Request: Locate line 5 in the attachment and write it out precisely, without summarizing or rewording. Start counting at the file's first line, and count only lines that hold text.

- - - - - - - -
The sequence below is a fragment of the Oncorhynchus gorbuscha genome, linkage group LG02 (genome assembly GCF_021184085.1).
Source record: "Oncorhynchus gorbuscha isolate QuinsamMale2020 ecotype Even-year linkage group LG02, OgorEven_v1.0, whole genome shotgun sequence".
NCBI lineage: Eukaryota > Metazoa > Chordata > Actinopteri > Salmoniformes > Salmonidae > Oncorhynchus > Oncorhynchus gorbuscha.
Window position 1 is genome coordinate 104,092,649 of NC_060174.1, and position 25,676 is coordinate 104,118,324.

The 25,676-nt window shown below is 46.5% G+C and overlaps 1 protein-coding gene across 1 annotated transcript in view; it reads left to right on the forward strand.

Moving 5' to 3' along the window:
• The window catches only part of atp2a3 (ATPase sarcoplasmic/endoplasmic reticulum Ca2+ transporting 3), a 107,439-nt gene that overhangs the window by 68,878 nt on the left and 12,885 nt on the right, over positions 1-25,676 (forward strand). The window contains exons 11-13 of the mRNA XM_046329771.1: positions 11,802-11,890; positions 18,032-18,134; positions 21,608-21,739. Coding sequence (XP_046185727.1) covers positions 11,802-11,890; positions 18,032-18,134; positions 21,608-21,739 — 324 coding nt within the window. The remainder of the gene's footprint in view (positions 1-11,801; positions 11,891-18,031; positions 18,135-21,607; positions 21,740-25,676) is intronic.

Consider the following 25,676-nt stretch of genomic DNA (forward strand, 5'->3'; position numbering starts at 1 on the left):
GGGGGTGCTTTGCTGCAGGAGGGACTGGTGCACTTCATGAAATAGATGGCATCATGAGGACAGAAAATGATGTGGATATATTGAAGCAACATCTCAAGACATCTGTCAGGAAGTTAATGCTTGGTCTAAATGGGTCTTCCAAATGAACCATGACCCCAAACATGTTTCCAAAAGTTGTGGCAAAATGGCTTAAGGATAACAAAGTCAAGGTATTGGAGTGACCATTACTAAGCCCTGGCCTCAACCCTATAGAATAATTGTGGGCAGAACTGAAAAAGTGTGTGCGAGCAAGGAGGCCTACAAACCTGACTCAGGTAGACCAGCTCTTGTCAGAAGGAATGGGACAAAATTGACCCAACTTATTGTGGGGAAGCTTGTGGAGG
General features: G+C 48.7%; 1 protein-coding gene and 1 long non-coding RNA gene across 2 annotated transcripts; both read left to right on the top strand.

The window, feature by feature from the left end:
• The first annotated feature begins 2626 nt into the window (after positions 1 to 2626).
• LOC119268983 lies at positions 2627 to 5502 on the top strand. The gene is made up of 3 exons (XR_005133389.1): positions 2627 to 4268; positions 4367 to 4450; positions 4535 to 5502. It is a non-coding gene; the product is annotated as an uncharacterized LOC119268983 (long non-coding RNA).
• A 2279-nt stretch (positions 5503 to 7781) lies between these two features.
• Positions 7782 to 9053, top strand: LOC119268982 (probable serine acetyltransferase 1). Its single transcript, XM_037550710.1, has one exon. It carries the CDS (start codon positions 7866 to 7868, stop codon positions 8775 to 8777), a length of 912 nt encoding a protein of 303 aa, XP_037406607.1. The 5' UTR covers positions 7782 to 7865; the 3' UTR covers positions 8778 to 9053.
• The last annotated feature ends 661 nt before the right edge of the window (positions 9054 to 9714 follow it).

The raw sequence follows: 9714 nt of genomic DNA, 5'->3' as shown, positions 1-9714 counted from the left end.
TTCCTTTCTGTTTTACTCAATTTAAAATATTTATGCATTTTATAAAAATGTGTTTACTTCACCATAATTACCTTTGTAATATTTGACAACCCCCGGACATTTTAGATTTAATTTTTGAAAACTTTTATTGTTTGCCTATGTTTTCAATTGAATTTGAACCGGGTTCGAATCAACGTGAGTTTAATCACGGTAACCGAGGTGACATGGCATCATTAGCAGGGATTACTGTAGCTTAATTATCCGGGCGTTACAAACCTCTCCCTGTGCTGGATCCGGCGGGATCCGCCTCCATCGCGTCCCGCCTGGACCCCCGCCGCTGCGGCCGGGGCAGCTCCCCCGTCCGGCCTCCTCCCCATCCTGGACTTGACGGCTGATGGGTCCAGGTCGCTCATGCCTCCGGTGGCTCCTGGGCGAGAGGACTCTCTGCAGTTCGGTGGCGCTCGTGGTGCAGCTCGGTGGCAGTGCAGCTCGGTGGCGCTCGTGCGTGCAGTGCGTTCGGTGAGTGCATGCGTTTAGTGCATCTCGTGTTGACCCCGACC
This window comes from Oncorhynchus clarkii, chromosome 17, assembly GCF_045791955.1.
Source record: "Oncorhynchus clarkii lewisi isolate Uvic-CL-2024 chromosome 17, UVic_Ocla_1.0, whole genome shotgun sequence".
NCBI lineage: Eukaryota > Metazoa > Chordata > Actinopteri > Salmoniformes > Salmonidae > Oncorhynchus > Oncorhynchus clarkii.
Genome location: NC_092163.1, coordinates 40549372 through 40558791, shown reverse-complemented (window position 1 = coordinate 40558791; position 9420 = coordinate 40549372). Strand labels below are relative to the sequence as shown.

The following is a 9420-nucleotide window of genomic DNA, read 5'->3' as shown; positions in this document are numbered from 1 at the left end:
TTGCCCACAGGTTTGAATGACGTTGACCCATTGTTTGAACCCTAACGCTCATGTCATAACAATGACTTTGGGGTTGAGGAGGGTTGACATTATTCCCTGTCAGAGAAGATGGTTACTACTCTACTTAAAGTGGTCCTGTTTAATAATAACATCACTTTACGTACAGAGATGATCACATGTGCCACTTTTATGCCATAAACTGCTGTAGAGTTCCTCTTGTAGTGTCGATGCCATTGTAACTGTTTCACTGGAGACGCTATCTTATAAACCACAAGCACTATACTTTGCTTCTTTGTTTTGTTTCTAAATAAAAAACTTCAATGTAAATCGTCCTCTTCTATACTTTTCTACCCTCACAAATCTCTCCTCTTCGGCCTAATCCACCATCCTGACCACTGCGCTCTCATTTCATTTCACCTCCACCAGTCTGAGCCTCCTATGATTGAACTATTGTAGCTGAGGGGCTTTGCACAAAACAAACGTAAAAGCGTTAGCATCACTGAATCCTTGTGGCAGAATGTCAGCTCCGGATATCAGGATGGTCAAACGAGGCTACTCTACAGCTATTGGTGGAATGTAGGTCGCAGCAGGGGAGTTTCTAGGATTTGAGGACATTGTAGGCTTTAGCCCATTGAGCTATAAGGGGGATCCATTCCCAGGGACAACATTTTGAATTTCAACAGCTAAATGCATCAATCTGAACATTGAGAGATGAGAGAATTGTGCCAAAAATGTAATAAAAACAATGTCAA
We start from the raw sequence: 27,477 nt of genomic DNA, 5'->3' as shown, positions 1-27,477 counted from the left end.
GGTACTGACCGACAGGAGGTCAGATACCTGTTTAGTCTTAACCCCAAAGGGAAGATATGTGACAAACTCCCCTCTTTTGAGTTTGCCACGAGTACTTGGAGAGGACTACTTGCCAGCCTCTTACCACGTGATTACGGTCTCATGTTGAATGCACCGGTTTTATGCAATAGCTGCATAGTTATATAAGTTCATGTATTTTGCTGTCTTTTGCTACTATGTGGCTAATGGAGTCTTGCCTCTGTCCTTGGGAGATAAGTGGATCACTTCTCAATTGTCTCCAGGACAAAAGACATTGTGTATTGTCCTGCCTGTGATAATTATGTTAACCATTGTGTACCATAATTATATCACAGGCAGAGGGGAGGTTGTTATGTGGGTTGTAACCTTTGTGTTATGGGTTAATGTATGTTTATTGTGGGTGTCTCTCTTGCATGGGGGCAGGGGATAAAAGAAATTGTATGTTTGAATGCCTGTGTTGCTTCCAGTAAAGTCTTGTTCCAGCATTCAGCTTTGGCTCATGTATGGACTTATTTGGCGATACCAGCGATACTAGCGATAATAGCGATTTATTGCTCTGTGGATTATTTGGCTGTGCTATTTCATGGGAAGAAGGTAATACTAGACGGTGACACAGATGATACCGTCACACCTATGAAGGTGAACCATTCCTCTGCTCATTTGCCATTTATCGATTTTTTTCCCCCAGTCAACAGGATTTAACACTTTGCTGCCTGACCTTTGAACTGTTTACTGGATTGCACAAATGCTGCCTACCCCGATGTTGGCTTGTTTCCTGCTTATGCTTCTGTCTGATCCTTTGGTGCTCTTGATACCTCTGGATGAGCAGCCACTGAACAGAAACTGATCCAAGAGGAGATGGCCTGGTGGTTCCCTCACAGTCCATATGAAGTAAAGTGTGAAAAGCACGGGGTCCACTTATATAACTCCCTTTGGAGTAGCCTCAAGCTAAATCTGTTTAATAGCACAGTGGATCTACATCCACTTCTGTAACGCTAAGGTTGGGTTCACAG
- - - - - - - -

The 25,676-nt window shown below is 46.5% G+C and overlaps 1 protein-coding gene across 1 annotated transcript in view; it reads left to right on the forward strand.